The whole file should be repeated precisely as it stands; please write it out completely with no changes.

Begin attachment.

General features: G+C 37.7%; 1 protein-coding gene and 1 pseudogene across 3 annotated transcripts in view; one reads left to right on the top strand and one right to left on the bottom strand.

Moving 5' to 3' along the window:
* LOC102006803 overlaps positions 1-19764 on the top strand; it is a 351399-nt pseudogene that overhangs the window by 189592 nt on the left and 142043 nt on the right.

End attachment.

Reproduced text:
General features: G+C 37.7%; 1 protein-coding gene and 1 pseudogene across 3 annotated transcripts in view; one reads left to right on the top strand and one right to left on the bottom strand.

Moving 5' to 3' along the window:
* LOC102006803 overlaps positions 1-19764 on the top strand; it is a 351399-nt pseudogene that overhangs the window by 189592 nt on the left and 142043 nt on the right.